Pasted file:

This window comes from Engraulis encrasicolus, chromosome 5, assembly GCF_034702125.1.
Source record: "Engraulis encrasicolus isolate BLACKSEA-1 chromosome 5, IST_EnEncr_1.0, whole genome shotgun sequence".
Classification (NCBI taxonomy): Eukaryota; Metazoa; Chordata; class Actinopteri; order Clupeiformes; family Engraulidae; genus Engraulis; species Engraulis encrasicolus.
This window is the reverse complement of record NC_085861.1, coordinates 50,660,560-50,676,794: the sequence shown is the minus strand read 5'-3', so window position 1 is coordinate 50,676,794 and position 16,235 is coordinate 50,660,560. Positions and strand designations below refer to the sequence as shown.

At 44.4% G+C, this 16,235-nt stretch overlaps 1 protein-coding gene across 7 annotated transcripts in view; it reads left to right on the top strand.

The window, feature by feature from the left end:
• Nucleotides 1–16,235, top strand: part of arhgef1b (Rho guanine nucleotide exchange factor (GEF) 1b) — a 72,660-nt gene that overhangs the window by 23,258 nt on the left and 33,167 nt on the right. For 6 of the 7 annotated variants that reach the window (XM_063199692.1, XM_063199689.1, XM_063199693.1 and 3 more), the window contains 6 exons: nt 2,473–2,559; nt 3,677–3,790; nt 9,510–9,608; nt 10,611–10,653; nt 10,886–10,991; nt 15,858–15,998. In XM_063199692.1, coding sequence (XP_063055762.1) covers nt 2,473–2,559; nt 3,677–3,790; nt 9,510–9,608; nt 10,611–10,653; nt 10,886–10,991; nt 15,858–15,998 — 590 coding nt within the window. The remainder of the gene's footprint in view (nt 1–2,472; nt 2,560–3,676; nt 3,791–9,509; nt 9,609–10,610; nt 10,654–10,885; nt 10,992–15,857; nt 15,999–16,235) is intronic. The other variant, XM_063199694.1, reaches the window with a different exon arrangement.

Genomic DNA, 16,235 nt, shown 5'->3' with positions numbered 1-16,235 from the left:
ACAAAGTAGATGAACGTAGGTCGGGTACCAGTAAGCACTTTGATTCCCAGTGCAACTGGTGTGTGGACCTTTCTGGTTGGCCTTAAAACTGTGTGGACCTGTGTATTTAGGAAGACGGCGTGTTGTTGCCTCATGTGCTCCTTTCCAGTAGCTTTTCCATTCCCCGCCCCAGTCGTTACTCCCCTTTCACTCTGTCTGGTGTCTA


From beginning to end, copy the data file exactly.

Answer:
This window comes from Engraulis encrasicolus, chromosome 5, assembly GCF_034702125.1.
Source record: "Engraulis encrasicolus isolate BLACKSEA-1 chromosome 5, IST_EnEncr_1.0, whole genome shotgun sequence".
Classification (NCBI taxonomy): Eukaryota; Metazoa; Chordata; class Actinopteri; order Clupeiformes; family Engraulidae; genus Engraulis; species Engraulis encrasicolus.
This window is the reverse complement of record NC_085861.1, coordinates 50,660,560-50,676,794: the sequence shown is the minus strand read 5'-3', so window position 1 is coordinate 50,676,794 and position 16,235 is coordinate 50,660,560. Positions and strand designations below refer to the sequence as shown.

At 44.4% G+C, this 16,235-nt stretch overlaps 1 protein-coding gene across 7 annotated transcripts in view; it reads left to right on the top strand.

The window, feature by feature from the left end:
• Nucleotides 1–16,235, top strand: part of arhgef1b (Rho guanine nucleotide exchange factor (GEF) 1b) — a 72,660-nt gene that overhangs the window by 23,258 nt on the left and 33,167 nt on the right. For 6 of the 7 annotated variants that reach the window (XM_063199692.1, XM_063199689.1, XM_063199693.1 and 3 more), the window contains 6 exons: nt 2,473–2,559; nt 3,677–3,790; nt 9,510–9,608; nt 10,611–10,653; nt 10,886–10,991; nt 15,858–15,998. In XM_063199692.1, coding sequence (XP_063055762.1) covers nt 2,473–2,559; nt 3,677–3,790; nt 9,510–9,608; nt 10,611–10,653; nt 10,886–10,991; nt 15,858–15,998 — 590 coding nt within the window. The remainder of the gene's footprint in view (nt 1–2,472; nt 2,560–3,676; nt 3,791–9,509; nt 9,609–10,610; nt 10,654–10,885; nt 10,992–15,857; nt 15,999–16,235) is intronic. The other variant, XM_063199694.1, reaches the window with a different exon arrangement.

Genomic DNA, 16,235 nt, shown 5'->3' with positions numbered 1-16,235 from the left:
ACAAAGTAGATGAACGTAGGTCGGGTACCAGTAAGCACTTTGATTCCCAGTGCAACTGGTGTGTGGACCTTTCTGGTTGGCCTTAAAACTGTGTGGACCTGTGTATTTAGGAAGACGGCGTGTTGTTGCCTCATGTGCTCCTTTCCAGTAGCTTTTCCATTCCCCGCCCCAGTCGTTACTCCCCTTTCACTCTGTCTGGTGTCTA